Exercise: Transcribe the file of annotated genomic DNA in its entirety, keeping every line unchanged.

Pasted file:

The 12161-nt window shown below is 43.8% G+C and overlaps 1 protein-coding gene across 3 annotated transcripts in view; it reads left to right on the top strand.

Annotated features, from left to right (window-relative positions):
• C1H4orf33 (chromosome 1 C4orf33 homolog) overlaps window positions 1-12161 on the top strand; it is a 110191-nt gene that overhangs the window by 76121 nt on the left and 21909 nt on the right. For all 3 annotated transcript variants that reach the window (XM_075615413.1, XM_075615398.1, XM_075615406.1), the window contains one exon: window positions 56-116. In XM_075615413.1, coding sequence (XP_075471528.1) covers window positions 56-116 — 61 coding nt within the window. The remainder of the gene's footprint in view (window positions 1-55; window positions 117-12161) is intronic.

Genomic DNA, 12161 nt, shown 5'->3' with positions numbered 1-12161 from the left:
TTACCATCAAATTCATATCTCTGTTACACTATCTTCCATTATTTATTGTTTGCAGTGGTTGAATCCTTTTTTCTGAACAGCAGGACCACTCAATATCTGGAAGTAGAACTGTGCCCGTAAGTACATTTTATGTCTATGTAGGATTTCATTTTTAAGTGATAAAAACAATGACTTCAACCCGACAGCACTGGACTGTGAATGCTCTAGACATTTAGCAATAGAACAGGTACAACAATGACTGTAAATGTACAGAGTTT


The 12161-nt window shown below is 43.8% G+C and overlaps 1 protein-coding gene across 3 annotated transcripts in view; it reads left to right on the top strand.

Annotated features, from left to right (window-relative positions):
• C1H4orf33 (chromosome 1 C4orf33 homolog) overlaps window positions 1-12161 on the top strand; it is a 110191-nt gene that overhangs the window by 76121 nt on the left and 21909 nt on the right. For all 3 annotated transcript variants that reach the window (XM_075615413.1, XM_075615398.1, XM_075615406.1), the window contains one exon: window positions 56-116. In XM_075615413.1, coding sequence (XP_075471528.1) covers window positions 56-116 — 61 coding nt within the window. The remainder of the gene's footprint in view (window positions 1-55; window positions 117-12161) is intronic.

Genomic DNA, 12161 nt, shown 5'->3' with positions numbered 1-12161 from the left:
TTACCATCAAATTCATATCTCTGTTACACTATCTTCCATTATTTATTGTTTGCAGTGGTTGAATCCTTTTTTCTGAACAGCAGGACCACTCAATATCTGGAAGTAGAACTGTGCCCGTAAGTACATTTTATGTCTATGTAGGATTTCATTTTTAAGTGATAAAAACAATGACTTCAACCCGACAGCACTGGACTGTGAATGCTCTAGACATTTAGCAATAGAACAGGTACAACAATGACTGTAAATGTACAGAGTTT